Traveling with American Jewish World Service


Our work on the “labor lines,” as the palm-lined neighborhoods of plantation-provided row houses are called, begins at four in the afternoon, when the tea workers come home from the fields and factory. My wife, Tay, our two Indian translators, and I are usually invited into someone’s home (for a hot cup of tea, of course) before spending the next three hours walking from house to house, interviewing families about their diets, health, recent deaths, and what (if any) relief services they are receiving from the government. As the most disenfranchised of the country’s entire organized labor force, tea workers have suffered more than anybody else in the current industry crisis.

It is October now and our fieldwork is nearly complete. But we still have to write our report, a nutritional survey that our host organization, Jana Sanghati Kendra (Sanskrit for “People’s Integration Center), will use after we’ve gone, hopefully to bring some relief to the labor lines, where all is not well. The final, rainy-day stages of our three-month assignment in this far-flung corner of the subcontinent coincide with other events of closure and change, including the damp and moldy finale of the monsoon, preparations for the most famed and raucous puja celebrations in India (so say our neighbors), and, from afar, the Jewish New Year, Rosh Hashanah.

I recall my childhood religious education as more of an academic than spiritual tutelage. I lost interest in Junior High, right around the same time that my social studies teacher took me to a soup kitchen in Wyandanch where, in the basement of a Church, we doled out stew to a shuffling line of Long Island’s homeless. I remained active in various forms of community service through college and beyond. I was told it was a “good” thing to do, the “right” thing to do, sometimes that is was a “Christian” thing to do. It wasn’t until I was 29, accompanying a group of ditch-digging college kids to Honduras, that I was told, for the first time, that helping others (no matter their religion or nationality) was a “Jewish thing to do.”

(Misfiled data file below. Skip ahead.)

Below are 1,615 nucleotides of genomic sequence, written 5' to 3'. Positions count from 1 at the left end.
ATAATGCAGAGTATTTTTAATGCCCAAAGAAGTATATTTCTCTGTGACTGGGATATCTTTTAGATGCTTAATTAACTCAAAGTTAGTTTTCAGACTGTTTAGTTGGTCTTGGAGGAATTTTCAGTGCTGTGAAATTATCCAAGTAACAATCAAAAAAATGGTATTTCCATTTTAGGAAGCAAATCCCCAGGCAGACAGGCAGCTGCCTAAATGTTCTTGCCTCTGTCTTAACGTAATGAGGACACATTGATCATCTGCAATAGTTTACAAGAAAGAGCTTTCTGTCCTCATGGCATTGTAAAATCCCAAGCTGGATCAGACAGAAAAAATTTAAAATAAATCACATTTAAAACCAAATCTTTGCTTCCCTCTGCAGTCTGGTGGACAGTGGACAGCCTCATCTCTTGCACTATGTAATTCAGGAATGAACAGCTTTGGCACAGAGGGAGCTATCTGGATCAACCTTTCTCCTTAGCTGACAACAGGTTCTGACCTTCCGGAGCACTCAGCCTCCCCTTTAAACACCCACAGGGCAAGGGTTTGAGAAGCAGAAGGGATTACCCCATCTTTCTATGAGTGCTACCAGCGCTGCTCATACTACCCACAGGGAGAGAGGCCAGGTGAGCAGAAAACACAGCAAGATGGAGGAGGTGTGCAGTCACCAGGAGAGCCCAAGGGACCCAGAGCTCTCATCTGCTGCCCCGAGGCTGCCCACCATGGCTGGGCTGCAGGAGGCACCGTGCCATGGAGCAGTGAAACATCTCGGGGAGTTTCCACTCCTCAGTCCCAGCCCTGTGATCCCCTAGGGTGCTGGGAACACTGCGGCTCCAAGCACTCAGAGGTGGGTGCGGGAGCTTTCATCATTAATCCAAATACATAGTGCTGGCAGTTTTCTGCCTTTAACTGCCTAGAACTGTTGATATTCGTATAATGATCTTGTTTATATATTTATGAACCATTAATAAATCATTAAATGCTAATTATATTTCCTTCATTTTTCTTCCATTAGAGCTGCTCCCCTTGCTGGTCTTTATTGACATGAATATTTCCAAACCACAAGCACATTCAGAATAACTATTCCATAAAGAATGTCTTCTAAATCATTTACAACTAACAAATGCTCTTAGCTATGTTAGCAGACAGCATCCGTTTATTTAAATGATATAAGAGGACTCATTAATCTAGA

There, on a coffee-carpeted ridge-top, I was astounded by the commitment of my students, some of whom were making the same discovery as I, some of whom had already developed the link between whatever form of Judaism they practiced and their dedication to service. They covered the full range of religious observance and opinion while remaining completely united in their openness to the experience, their ability to adapt to the conditions, and their eagerness to learn as much as they could—from me, from each other, and from our Honduran hosts.


But it was the second leg that opened my eyes. After our time in Honduras, the trip continued with a one-month service-learning expedition in Israel. This was my first visit to the homeland and it was, predictably, filled with the kind of personalized, epiphany-laced discoveries typical of that powerful place. And yet it is the New York–based organization that sent me there, the American Jewish World Service (AJWS), and not the State of Israel, that has stayed with me.